The Oddball Quill Gordon was devised by a nameless man, who fishes the lower Cheeseman canyon section of the South Platte River. The only place I know that this fly is talked about is in Ed Engles book "Tying small flies". Which is one of my favorites. In the book, Ed tells a story about fishing a bwo hatch, and how, like me the other day, couldn't get a trout to take the go to standards. He goes on to say how he had saw this man before and how on this day, he was catching trout left and right. Ed mustered up the courage and asked the gentleman what he was using. The man handed Ed the oddball quill gordon. in a size 18. Ed describes how he fished the fly, just like the old gentlemen did, Down and across to the rising trout. Ed was quickly into fish. If you dont own tying small flies by Ed Engle, you should. Its a great book.
If you read my winter session 29 fishing report, I had a situation just like in the book. Except I was the one with the oddball, fishing it down and across. I was getting fish left and right, and I talked to an older gentlemen and I told and showed him the oddball quill gordon. Funny how things go down sometimes.
Without a doubt this fly should be in your box, Its a great fly that works on small mayfly hatches. Its a wonderful variation to the famous, and fabled Quill Gordon. I agree with Engle that when this fly is fished down and across, giving it a twitch, drag, dead drift is the ticket. If you watch baetis hatch you will notice that they flop around in attempt to dry there wings for flight.(many mayfly species do this) The trout key in on this action. When the fly goes dead drift to regain its energy, gulp. (click read more)
Lets twist one up!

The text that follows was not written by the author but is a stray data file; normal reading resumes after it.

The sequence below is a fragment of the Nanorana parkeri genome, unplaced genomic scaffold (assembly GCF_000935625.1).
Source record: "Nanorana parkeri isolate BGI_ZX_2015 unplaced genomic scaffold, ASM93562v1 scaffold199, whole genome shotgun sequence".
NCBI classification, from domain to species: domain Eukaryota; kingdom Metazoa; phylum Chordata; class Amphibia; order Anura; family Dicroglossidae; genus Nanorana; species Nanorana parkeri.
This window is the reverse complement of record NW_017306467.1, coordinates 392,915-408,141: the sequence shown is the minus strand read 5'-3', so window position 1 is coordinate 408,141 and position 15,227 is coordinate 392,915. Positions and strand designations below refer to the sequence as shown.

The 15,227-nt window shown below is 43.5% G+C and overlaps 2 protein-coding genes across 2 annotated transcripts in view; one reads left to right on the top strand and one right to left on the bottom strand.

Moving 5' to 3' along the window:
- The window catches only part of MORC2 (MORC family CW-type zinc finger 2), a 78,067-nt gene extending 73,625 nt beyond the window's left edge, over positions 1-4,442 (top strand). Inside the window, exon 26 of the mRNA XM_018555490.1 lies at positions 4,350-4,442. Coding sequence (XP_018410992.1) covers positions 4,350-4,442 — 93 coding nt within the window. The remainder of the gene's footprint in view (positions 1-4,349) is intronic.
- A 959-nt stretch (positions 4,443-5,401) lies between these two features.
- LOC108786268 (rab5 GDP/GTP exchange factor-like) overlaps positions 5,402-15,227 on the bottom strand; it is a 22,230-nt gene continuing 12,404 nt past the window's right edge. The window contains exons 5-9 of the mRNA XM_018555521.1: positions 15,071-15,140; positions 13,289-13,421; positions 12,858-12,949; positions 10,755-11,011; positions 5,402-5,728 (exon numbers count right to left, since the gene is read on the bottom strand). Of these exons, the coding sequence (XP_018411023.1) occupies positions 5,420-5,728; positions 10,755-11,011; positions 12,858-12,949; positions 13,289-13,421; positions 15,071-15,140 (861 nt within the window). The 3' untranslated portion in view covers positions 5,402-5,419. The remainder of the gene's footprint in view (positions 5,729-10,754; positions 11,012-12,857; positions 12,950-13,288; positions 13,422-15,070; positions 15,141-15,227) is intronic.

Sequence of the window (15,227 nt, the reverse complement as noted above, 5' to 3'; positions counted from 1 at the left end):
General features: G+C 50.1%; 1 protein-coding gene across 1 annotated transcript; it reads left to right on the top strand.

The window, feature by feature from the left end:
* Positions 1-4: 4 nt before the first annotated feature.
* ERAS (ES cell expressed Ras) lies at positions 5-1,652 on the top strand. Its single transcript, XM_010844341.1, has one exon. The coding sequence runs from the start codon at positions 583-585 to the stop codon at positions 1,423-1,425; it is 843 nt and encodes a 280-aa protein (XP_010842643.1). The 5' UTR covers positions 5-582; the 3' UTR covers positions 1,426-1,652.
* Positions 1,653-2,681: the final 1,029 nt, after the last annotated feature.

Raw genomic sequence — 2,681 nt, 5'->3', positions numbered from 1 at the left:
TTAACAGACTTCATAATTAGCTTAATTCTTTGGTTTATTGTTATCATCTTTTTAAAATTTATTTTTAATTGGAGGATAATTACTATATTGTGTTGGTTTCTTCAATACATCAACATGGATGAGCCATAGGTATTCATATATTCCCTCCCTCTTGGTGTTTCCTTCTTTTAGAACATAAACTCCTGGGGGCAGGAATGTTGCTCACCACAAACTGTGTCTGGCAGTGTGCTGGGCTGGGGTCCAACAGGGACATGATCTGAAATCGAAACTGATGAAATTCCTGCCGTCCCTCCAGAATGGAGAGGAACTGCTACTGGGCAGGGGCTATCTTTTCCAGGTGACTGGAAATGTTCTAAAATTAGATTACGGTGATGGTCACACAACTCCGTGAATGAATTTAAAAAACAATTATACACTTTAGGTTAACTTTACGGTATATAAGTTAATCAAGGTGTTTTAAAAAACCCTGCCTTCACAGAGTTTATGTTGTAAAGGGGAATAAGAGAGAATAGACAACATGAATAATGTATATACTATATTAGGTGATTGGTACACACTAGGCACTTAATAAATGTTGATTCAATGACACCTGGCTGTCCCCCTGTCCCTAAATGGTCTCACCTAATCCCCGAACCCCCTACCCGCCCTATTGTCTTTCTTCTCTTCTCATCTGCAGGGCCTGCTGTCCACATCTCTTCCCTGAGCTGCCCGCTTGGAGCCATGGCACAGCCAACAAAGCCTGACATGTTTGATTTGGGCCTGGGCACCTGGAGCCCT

Hook- Daiichi 1170 16-20
Thread- Black Montana fly co thread 8/0
Tail- Light blue dun
Wing- Wood-duck flank or equivalent.
Abdomen- Stripped peacock quill
Thorax- Peacock hurl
Hackle- Light blue dun(slightly over sized)
|Start the thread and run it half way down then half that distance back up.|
|Select a well marked wood-duck feather and strip off all the fluff at the bottom and cut the tip of the feather out.(save it, you can use it for some nymph tails!)|
|Tie the stem in on top with three loose turns.|
|Cut the butt of the feather on an angle. This is very important for getting the abdomen taper.|
|Wrap the thread back to the barb, make nice even touching turns tying in the butt of the feather on the way down.|
|Take a bunch of hackle fibers and tie them in to form the tail. I like to take one turn and one under, then one right in front of the first turn.|
|Wind the hurl up, touching turns, nice and tight. Tie it off and clip the butt.|
|Tie in the hackle and the peacock hurl. Just one hurl is all that's needed. Pick on from close to the eye.|
|Wind the peaock hurl touching turns up to the wing, take a full turn of hurl behind the wing then tie it off behind the wing.|
|Wind the hackle up, two turns is all that's needed. Tie it off behind the eye. (dont worry it will still float fine without any hackle in front of the wing.)|
|Whip finish and give the head a touch of cement. You want this fly durable, its gonna catch you plenty of fish!.|
Here's the video, Enjoy